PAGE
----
Fake emerald discovery led to gem of a career

PUBLISHED : Tuesday, 31 March, 1998, 12:00am
UPDATED : Tuesday, 31 March, 1998, 12:00am

While working as a jewellery designer in the New York store, Macy's, Celenia Chiu Veng-si stumbled into the science of gemology. She suspected a customer's brilliant green and incredibly costly emerald from Colombia might be fake, and discovered after sending it to the Gemological Institute of America that it was. 'I didn't ask how much it cost,' she says. 'I didn't want to break her heart.' The 32-year-old is now education manager with the worldwide organisation's Hong Kong branch, teaching the industry and public about precious stones. She is married and lives near Hunghom.

What's on your mind? I'm very excited about the opening of the institute's new campus in Tsim Sha Tsui. People from all over the world came to the opening on March 25. It was a milestone for the institute and an important milestone in my career. There are more things I can explore now, and I can transfer my experience to our new students.

What new design trends are emerging in jewellery? It has become more interesting. Minimalism is in now, people care about quality rather than quantity. In terms of gems, of course everyone has a budget but when they had money they would go for the volume. Now, with similar amounts of money they get better quality, or even smaller stones. Also, these days the trend is in pearls - South Sea pearls. Everybody is looking for pearls.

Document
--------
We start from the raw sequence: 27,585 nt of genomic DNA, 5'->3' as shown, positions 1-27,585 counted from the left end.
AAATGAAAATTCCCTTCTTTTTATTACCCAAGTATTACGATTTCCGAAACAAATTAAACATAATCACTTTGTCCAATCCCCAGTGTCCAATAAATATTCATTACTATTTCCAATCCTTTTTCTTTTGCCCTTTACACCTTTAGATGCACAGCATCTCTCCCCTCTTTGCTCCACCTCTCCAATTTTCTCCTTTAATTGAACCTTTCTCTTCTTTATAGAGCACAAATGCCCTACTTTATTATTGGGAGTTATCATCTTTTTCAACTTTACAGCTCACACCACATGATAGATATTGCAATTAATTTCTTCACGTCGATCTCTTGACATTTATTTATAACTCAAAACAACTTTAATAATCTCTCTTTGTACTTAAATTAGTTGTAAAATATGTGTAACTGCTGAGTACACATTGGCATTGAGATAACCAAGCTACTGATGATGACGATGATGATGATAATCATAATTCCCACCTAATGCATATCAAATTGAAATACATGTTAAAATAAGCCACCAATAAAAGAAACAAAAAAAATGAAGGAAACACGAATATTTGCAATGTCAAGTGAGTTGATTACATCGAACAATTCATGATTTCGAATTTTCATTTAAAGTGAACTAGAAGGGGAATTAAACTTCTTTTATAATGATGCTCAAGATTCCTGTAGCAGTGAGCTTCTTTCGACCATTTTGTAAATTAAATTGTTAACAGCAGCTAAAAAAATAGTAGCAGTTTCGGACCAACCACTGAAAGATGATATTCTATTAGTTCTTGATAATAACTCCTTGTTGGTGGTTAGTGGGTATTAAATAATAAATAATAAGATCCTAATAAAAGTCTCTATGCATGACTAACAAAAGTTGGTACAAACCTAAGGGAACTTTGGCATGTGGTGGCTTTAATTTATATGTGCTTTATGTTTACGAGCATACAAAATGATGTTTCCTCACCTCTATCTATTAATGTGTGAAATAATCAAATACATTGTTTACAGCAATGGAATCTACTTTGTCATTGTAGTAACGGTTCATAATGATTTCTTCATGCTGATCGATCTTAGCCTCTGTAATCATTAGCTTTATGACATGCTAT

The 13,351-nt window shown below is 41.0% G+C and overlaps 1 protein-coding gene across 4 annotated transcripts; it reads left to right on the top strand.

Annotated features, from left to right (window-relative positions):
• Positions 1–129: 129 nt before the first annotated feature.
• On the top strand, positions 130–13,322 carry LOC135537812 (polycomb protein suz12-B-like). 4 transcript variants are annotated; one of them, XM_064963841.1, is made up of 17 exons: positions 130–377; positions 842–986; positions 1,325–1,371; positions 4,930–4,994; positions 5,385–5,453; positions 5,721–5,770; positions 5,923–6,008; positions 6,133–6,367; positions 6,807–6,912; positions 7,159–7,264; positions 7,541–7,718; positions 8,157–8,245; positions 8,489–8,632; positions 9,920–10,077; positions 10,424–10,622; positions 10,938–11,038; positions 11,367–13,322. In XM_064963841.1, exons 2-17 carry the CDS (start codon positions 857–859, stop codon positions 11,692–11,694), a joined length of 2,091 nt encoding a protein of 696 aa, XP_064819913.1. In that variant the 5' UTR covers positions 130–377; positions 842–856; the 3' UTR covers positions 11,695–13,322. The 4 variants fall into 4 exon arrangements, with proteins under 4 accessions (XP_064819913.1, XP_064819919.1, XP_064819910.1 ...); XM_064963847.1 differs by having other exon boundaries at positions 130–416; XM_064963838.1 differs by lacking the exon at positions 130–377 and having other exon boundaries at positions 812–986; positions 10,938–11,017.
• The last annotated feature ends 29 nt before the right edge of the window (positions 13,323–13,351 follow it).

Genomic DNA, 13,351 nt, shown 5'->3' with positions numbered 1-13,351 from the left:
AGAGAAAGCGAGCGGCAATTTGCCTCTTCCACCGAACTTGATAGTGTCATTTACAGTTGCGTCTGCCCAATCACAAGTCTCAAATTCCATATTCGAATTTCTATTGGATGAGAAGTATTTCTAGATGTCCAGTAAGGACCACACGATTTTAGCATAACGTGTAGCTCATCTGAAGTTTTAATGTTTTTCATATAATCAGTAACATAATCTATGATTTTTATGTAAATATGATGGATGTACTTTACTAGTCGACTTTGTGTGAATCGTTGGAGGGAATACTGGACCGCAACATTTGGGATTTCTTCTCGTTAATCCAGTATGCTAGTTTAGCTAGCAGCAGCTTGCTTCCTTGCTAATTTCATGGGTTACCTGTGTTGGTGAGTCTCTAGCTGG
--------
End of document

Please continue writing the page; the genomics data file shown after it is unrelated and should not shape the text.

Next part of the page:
The Consumer Council said some people spend $100 on a ring containing $2 worth of gold. Is design really worth that much? It's not good for consumers obviously. But hopefully with the stones, they would be told what it is worth. If I was a consumer though, I wouldn't expect that amount of gold in something like a wedding card. For that price, I think you can only expect a very small amount of gold.

Have you ever seen gemstones at their original source? When I was young I visited an emerald mine in Colombia, and held a big piece of emerald inside the mine. My father was born in Panama, and speaks Portuguese and Spanish, so we travelled to Portuguese-speaking countries. It's a shame because I was so young at the time that I don't really remember what the emeralds were like. Otherwise I could have nagged my mum to get something!